• Magical Guide: Liat is a technological version, being a quarian ancestor VI – the knowledge and personality of the quarian Senna's ancestor Liat, who was killed during the geth uprising on Rannoch centuries ago.
  • Mask of Sanity: Captain Qetsi. Good enough to fool the Initiative's screening process, and Senna.
  • Meaningful Name: Yorrik names the virus Forntibras, after (surprise surprise) the Hamlet character, because he feels that both "rush in and ruin everything."
  • Minor Major Character: Oliver Barnes, the technician who is murdered in the prologue.
  • My Species Doth Protest Too Much: The volus are an alien race whose hats are being a Proud Merchant Race and capitalism. Irit’s father is a volus communist. The batarian characters also explain how there is more to them than the popular negative stereotypes. Borbala even quit being a crime lord because of this, wanting to try and shake off her species' extremely negative reputation and make art, or music. Senna is about the only quarian who doesn't despise any and all AI, and even hides one in secret because he knows if he told any of his people they'd smash her with a hammer, and then smash him for good measure.
  • Mythology Gag:
    • Among the Keelah Si'yah's cargo manifest is a collection of rare and expensive fish. And, as happened all too often to fish in Mass Effect 2, they die.
    • Borbala sings a modified version of Pirates of Penzance's "Pirate King", modified for batarians. No word on her feelings for patter songs.
  • No Biochemical Barriers: Actually pointed out. The various species on the Keelah have such different biologies it should by all rights be impossible for the disease to be spreading across all of them.
  • The Nose Knows: Yorrik, being an elcor, has a very strong sense of smell. Even when disoriented from coming out of cryosleep and a cocktail of medicine, he is still able to smell the decomposition of the dead drell on another deck.
  • Not Helping Your Case: Yorrik has childhood memories of a bunch of quarians trying to raid his home planet after getting kicked off the flotilla.
  • Not Now, Kiddo: While Yorrik, Anax and Borbala are going through potential plans, Ysses tries interjecting, but being a hanar, its politeness and long-windedness mean no one's listening until it gets really tetchy and tells them to shut up and listen.
  • Not That Kind of Doctor: Yorrik complains that he is a GP (even citing being an ear, nose and throat) rather than a coroner or a virologist. However he goes above and beyond and proves an extremely capable doctor, curing the bioweapon with improvised medical gear and a barely-functioning medical lab.
  • No True Scotsman: Senna's opinion is that No True Quarian would like an AI, and he must be a freak.
  • Parental Neglect: Part of the reason for Senna's devotion to AI is because his parents tended not to pay much attention to him.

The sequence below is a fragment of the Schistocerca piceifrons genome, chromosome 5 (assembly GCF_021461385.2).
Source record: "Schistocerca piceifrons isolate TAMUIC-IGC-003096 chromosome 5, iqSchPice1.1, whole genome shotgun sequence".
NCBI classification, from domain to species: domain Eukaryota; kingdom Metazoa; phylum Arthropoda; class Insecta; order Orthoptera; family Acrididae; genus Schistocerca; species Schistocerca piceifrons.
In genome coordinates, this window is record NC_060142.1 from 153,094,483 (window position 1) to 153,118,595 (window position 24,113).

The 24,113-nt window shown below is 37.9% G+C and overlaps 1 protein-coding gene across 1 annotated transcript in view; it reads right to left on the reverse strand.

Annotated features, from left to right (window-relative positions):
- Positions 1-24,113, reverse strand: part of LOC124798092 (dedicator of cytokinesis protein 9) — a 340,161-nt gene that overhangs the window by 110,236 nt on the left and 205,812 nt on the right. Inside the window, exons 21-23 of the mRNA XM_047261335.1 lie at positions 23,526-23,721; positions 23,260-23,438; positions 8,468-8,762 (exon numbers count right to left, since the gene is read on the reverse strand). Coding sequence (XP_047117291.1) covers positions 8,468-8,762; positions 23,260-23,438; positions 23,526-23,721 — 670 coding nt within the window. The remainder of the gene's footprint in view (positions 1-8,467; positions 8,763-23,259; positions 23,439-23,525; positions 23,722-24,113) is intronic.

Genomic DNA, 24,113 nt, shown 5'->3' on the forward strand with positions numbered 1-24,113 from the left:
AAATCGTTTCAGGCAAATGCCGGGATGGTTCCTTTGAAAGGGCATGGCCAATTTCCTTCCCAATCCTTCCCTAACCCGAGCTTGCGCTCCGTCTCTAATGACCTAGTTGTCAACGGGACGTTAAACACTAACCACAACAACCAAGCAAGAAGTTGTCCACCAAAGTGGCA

• Photographic Memory: Like all drell, Anax has didatic memory, which she uses to remember seeing Malak'Rafa murdering Oliver Barthes after the latter installed the worm on the Keelah Si'yah.
  • The Plague: A dangerous virus has gotten loose on board the Keelah Si'yah that can infect multiple species.
  • Ragtag Bunch of Misfits: This ark consists of various races who are either lower in the Council Hierarchy or not Council races at all (such as the batarians). The ark is led by the quarians, who are ostracised by much of galaxy society for making the geth centuries ago and being stereotyped as interstellar panhandlers and thieves.
  • Relationship Upgrade: At the end of the novel, Anax and Borbala.
  • Right for the Wrong Reasons: One character briefly recounts the "alien" attack on the Camala, blissfully unaware that it was the Reapers doing the killing.
  • Sanity Slippage: The final part of the disease is the victim goes into pure rage.
  • Saved by Canon: A line toward the very end at least confirms that whatever's going to happen to the Keelah Si'yah and its crew in Andromeda, Senna at least will live for some years. And there's the Keelah itself, since anyone who got to the end of Andromeda knows it got there in the end... though what happens to it after is still a mystery.
  • Scary Dogmatic Aliens: Subverted. Ysses violated the quarantine protocol, infected Yorrik and helped spread the virus. The hanar cult following Kholai who exalt the Day of Extinguishment – a heretical branch of the hanar state religion - relish the multi-species plague and failure of the Keelah Si’yah as the will of the Enkindlers. The ultimate subversion is that they – especially Ysses - were unwitting pawns in Captain Qetsi’s master plan, and Qetsi was a non-religious individual motivated by political gains and a personal grudge.
  • The Scapegoat: Apothecary Ysses. Qetsi even planned to have him killed before the heroes expose her.
  • Screw Politeness, I'm a Senior!: Liat Nir, or at least the VI upload of her brain. She's old, grumpy and cantankerous, frequently doling out insults to her descendant.